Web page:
I have received a couple inquiries from Pest Control Advisors about wheat that is showing leaf tip yellowing and burning (Fig. 1). Their suspicion is frost injury, and with the weather we have experienced over the last several weeks, their suspicion is likely true.
There isn't a hard-fast rule of when frost injury will occur because several factors influence its occurrence and severity. The factors include the temperature but also the duration of cold exposure, the plant growth stage, and the growing conditions. The UC Small Grains Production Manual (see page 101) states that injury may occur with temperatures at or below 35⁰F and that even just a couple hours of exposure is enough to cause injury.
Below (Fig. 2), I present temperature data from the last month from a few local CIMIS stations. Remember that in early-February, daytime highs were getting above 70⁰F. By mid-February, however, minimum temperatures were low enough to cause frost injury, and hourly data (which I am not showing but is available from the CIMIS website) shows that temperatures below 30⁰F often spanned several hours over many nights in late-February.
The plant stage of development is critically important to how a crop may be injured from frost and how it may overcome injury. At tillering, leaf yellowing and tip burning will be the obvious symptoms. At this stage, however, yield impact will likely be slight, if any. That is because the growing point of the tillers is close to the soil and protected from the cold. When warmer weather resumes, the plants may be able to continue tillering, particularly in thin stands where there is space to fill, and overcome the injury. In the jointing stages, in addition to the leaf yellowing and tip burning, some leaf or stem lesions may be apparent. There could be moderate impacts on yield if the growing points of the tillers have been injured. Look for a chlorotic or dead leaf in the whorl. Also, try splitting the stem with a razor blade at the growing point. This picture from Texas A&M University shows how to do this. If the growing point (at the arrow) appears white, brown, or water-soaked, then there has been frost injury. Once the crop gets into the reproductive stages of growth, it becomes more sensitive to injury with bigger repercussions for yield, but luckily, I think most of the fields in our region aren't yet to these later stages of development.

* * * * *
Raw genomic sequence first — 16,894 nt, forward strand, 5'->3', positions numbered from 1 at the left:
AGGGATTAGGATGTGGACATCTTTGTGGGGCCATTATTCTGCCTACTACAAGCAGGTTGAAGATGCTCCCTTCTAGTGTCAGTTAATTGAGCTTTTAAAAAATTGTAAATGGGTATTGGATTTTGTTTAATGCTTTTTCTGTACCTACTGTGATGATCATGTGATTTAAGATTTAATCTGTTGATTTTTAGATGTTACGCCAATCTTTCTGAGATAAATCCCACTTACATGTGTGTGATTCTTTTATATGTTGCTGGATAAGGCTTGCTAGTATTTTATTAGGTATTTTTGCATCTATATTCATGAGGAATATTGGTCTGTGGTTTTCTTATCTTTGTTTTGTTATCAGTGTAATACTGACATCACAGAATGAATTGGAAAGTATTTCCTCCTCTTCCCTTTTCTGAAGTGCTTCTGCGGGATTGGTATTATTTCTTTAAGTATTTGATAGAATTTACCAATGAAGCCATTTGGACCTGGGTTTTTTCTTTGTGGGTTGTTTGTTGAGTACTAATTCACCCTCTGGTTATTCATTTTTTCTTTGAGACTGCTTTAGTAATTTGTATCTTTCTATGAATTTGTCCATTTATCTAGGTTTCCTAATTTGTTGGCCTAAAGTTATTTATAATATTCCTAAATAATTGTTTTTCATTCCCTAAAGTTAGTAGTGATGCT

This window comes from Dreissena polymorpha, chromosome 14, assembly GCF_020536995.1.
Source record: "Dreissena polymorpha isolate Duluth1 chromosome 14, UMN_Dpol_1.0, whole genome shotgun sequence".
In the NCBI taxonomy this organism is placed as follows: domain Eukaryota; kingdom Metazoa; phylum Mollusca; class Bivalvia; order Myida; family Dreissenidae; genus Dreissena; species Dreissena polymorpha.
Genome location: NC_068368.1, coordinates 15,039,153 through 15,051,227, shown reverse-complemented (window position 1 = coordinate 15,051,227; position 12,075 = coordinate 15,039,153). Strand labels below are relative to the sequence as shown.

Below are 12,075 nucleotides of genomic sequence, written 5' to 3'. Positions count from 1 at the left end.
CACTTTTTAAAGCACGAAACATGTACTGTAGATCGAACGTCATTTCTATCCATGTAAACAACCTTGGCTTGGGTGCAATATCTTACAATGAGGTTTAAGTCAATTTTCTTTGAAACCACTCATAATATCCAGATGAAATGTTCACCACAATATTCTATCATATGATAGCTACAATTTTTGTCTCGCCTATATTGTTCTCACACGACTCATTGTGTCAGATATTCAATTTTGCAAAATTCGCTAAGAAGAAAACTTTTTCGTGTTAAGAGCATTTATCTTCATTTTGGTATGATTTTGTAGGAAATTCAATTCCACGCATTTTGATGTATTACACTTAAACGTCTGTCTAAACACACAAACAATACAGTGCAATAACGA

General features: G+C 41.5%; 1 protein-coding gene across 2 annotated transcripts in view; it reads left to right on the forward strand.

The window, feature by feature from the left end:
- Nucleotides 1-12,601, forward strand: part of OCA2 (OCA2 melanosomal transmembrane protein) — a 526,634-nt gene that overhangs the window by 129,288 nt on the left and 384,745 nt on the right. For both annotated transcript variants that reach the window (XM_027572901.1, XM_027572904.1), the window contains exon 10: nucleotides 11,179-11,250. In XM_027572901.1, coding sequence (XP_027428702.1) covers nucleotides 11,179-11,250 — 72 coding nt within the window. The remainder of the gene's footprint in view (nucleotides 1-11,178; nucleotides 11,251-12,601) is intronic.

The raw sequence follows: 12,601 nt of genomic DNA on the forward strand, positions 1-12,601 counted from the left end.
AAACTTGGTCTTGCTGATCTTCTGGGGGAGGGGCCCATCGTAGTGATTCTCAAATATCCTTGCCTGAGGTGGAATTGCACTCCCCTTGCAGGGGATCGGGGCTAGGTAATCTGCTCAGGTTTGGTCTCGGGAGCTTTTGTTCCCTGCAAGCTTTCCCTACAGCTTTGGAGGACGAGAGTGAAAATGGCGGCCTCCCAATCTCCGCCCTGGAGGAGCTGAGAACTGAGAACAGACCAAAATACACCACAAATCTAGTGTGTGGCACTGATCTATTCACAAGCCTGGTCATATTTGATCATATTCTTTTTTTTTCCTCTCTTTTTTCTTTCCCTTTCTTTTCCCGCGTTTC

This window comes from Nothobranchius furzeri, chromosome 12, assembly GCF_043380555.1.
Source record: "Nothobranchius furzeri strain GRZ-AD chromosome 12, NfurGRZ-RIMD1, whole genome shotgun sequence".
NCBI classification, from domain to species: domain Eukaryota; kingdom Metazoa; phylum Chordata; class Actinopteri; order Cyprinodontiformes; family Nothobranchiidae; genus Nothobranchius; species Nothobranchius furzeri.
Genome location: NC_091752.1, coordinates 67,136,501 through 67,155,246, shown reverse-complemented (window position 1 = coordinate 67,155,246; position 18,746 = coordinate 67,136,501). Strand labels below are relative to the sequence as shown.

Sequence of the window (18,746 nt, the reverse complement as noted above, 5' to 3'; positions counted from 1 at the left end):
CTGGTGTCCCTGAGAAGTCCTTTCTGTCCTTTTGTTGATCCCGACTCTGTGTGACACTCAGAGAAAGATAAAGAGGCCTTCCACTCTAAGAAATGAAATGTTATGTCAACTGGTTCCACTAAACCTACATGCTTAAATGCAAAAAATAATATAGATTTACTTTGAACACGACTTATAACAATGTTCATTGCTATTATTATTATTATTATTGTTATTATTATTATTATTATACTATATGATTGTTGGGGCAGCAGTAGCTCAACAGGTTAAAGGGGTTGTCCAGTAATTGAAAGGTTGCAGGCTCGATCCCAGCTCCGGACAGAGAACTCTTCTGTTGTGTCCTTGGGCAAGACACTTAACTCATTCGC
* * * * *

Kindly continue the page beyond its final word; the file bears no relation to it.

Keep in mind that there are field and other growth conditions that may lessen or worsen the severity of frost. Low parts of the field where cold air settles will likely show more injury. Fields that were planted earlier in the fall, or earlier-maturing varieties, that are in a later stage of growth will likely show more injury. Crops that have had good moisture and nutrient conditions may also show more injury. With one of the inquiries I received, the field had been fertilized about a month ago, and given the warm daytime temperatures we had at that time, those plants were likely resuming growth and probably got hit by the frost all-the-more. Crops that have been moisture stressed, however, may have been hardened and not show as much injury.
So, what now? Again, growers and consultants with crops in the jointing stages who are seeing leaf tip yellowing may wish to split some stems to observe whether there has been injury to the growing points. If this has occurred, there is nothing that can be done to “save” those tillers, but it might provide some insight into potential yield impact. If stem lesions appear, be on the look-out for disease infections but also lodging later in the season. Unfortunately, the most telling symptom will appear after heading when grain doesn't fill. Don't hesitate to reach out to me or your local farm advisor if you have questions about frost injury.